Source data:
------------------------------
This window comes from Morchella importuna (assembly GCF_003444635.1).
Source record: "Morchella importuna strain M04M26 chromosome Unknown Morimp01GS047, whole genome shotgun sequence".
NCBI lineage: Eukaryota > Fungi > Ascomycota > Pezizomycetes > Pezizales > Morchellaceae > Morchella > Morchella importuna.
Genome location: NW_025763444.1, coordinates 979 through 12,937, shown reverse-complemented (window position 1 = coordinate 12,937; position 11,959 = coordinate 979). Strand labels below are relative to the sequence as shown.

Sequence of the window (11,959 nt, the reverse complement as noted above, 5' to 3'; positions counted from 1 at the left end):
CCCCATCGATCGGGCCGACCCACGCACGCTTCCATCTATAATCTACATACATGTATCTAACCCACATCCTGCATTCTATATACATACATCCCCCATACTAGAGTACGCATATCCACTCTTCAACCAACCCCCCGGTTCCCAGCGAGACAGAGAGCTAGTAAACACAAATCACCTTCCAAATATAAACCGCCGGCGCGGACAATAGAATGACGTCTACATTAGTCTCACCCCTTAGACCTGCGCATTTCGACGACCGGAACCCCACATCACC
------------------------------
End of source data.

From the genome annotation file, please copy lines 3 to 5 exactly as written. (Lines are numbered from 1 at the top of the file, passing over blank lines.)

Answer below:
NCBI lineage: Eukaryota > Fungi > Ascomycota > Pezizomycetes > Pezizales > Morchellaceae > Morchella > Morchella importuna.
Genome location: NW_025763444.1, coordinates 979 through 12,937, shown reverse-complemented (window position 1 = coordinate 12,937; position 11,959 = coordinate 979). Strand labels below are relative to the sequence as shown.

Sequence of the window (11,959 nt, the reverse complement as noted above, 5' to 3'; positions counted from 1 at the left end):